If the first trimester of pregnancy (week 1 to about 12) is a time for nurturing through rest and gentle movements to prevent your body from turning into a piece of wood, your second trimester (week 13 to 26) should see you feeling more like yourself again, hooray! You now have more energy and although your bump will start to become more visible, it will remain manageable.
A whole series of hormonal changes have been taking place to make a comfy home for your baby. You may also have noticed that your body seems to have gained in flexibility and you are right. This is due to the increased production of the hormone relaxin which makes your ligaments softer and your joints looser in preparation for giving birth.
Although increased flexibility seems like a bonus ("Splits, here I come!"), it can sometimes translate into various discomforts such as flatter feet, pain in the knees, ankles, pelvic girdle and back. To alleviate this kind of ailments, the key is often to focus on supporting and strengthening.
In Maintaining Strength Part I & II, I offer you 10 poses or movements which will help create stability for those most commonly troubled areas. A big thank you to Pepa Yepes for taking the pictures! You can see her work on her website, Facebook page and on Instagram (pepayepes).
1 - Stand in Tadasana with your feet hip-width apart. Distribute your weight evenly onto the four corners of your feet and spread your toes. Grip your mat firmly with your toes, lifting the arches of your feet and release, relaxing the toes. Repeat 10 times.
If you prefer, do this exercise one foot at a time and if your balance is a bit off, come close to a wall. This exercise will help reinforce and support the arches of your feet.
2 - Next, lift your right heel off the mat, coming onto your toes and pushing your heel forward. Hold for a couple of breaths and roll over the toes, arching the foot and now stretching the front of the foot and ankle. Hold for a couple of breaths and release. Alternate 5 times on each side.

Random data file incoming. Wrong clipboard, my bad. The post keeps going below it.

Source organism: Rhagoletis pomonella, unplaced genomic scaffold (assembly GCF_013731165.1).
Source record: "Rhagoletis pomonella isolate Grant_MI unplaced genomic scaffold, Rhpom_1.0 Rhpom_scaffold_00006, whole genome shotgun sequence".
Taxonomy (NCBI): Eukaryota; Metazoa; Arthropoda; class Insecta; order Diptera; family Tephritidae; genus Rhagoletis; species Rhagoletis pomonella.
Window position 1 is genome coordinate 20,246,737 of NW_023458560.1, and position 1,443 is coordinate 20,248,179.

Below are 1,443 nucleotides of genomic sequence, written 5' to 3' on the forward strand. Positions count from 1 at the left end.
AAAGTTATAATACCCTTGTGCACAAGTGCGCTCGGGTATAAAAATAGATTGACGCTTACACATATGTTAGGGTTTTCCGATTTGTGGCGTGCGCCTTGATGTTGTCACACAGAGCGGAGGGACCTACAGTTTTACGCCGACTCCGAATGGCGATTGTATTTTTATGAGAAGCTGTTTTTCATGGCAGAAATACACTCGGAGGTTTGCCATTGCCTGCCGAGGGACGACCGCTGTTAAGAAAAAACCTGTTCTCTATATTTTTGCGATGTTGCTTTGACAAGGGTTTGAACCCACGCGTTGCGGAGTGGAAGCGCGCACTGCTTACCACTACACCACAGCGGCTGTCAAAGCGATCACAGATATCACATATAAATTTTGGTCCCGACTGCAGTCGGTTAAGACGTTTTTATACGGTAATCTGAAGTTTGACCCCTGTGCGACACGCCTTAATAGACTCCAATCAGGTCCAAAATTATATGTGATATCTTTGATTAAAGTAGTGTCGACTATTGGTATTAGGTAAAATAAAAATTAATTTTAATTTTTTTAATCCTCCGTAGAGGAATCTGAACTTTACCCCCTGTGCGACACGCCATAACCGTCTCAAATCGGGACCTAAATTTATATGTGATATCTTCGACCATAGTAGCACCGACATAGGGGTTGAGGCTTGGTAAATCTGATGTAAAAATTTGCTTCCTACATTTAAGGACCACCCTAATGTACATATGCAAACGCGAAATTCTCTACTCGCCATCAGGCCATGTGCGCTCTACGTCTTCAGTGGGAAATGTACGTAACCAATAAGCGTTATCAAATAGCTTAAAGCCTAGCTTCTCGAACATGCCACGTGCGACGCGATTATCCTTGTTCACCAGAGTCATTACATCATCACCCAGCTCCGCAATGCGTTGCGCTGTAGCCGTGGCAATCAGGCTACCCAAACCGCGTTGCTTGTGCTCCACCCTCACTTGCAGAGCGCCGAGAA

3 - Still standing in Tadasana, press down on your heels, bending your knees and maintaining your back straight. Your knees should be pointing forward. Next, straighten your legs and start lifting your heels to come onto your tip toes.
If your knees collapse in toward each other, place a Pilates ball or a block between your inner thighs. Check your alignment into a mirror to get some visual feedback and don't hesitate to use the wall if you are feeling a bit wobbly. Repeat 10 times.
4 - Squats: Establish a comfortable distance between your feet to accommodate your growing bump and check that they are parallel, toes pointing forward. As you exhale, bend your knees to bring your thighs parallel to the floor, lowering your hips back and down, reaching your arms out in front. As you inhale, straighten the legs to come up, bringing your pelvis back above your feet, lowering your arms by your sides. Repeat 20 times at your own pace to build endurance and strength in your legs and glutes.
Apologies for not having a picture for the following exercise. The tree trunks were far from smooth! ;-)
5 - Supported Chair Pose: Place your back against a wall, maintaining a neutral spine (you should feel a gap between the wall and your lower back). Step your feet forward and about hip-width apart. Bend your knees, bringing them above your ankles, hips in line with the knees or slightly higher but not lower. You might have to adjust the distance between your feet and the wall if you notice that your knees are going past your ankles. Hold for 8 breaths and repeat twice more.
You can stop here taking a few moments of silence with your hands in Anjali mudra or continue to Maintaining Strength Part II for the next 5 poses. If sitting onto your heels as shown on the picture above feels uncomfortable even for a few moments, raise your seat onto a bolster or a couple of blocks!